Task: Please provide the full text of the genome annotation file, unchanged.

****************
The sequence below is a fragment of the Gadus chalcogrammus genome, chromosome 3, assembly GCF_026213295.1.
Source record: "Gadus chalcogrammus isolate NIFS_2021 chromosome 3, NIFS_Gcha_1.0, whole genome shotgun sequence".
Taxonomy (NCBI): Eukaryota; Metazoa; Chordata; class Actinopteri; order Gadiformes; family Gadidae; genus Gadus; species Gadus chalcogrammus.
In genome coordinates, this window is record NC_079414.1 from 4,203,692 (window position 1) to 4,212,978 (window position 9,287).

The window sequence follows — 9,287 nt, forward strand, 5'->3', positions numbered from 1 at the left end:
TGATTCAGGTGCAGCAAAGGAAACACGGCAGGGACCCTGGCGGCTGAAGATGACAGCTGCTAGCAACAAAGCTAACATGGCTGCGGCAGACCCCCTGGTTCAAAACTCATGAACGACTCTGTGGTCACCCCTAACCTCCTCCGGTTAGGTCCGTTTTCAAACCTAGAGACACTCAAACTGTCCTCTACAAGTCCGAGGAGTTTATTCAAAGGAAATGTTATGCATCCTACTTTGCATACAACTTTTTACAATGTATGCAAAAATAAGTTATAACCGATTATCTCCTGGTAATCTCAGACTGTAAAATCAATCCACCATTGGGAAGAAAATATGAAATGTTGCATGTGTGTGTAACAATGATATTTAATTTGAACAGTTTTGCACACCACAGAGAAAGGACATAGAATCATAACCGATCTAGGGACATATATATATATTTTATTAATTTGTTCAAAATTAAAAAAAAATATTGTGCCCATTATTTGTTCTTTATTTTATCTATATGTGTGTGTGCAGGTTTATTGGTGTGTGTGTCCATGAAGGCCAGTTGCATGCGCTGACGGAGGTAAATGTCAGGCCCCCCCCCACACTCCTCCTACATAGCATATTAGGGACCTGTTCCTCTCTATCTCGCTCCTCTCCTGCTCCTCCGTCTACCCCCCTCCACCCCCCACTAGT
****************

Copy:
The sequence below is a fragment of the Gadus chalcogrammus genome, chromosome 3, assembly GCF_026213295.1.
Source record: "Gadus chalcogrammus isolate NIFS_2021 chromosome 3, NIFS_Gcha_1.0, whole genome shotgun sequence".
Taxonomy (NCBI): Eukaryota; Metazoa; Chordata; class Actinopteri; order Gadiformes; family Gadidae; genus Gadus; species Gadus chalcogrammus.
In genome coordinates, this window is record NC_079414.1 from 4,203,692 (window position 1) to 4,212,978 (window position 9,287).

The window sequence follows — 9,287 nt, forward strand, 5'->3', positions numbered from 1 at the left end:
TGATTCAGGTGCAGCAAAGGAAACACGGCAGGGACCCTGGCGGCTGAAGATGACAGCTGCTAGCAACAAAGCTAACATGGCTGCGGCAGACCCCCTGGTTCAAAACTCATGAACGACTCTGTGGTCACCCCTAACCTCCTCCGGTTAGGTCCGTTTTCAAACCTAGAGACACTCAAACTGTCCTCTACAAGTCCGAGGAGTTTATTCAAAGGAAATGTTATGCATCCTACTTTGCATACAACTTTTTACAATGTATGCAAAAATAAGTTATAACCGATTATCTCCTGGTAATCTCAGACTGTAAAATCAATCCACCATTGGGAAGAAAATATGAAATGTTGCATGTGTGTGTAACAATGATATTTAATTTGAACAGTTTTGCACACCACAGAGAAAGGACATAGAATCATAACCGATCTAGGGACATATATATATATTTTATTAATTTGTTCAAAATTAAAAAAAAATATTGTGCCCATTATTTGTTCTTTATTTTATCTATATGTGTGTGTGCAGGTTTATTGGTGTGTGTGTCCATGAAGGCCAGTTGCATGCGCTGACGGAGGTAAATGTCAGGCCCCCCCCCACACTCCTCCTACATAGCATATTAGGGACCTGTTCCTCTCTATCTCGCTCCTCTCCTGCTCCTCCGTCTACCCCCCTCCACCCCCCACTAGT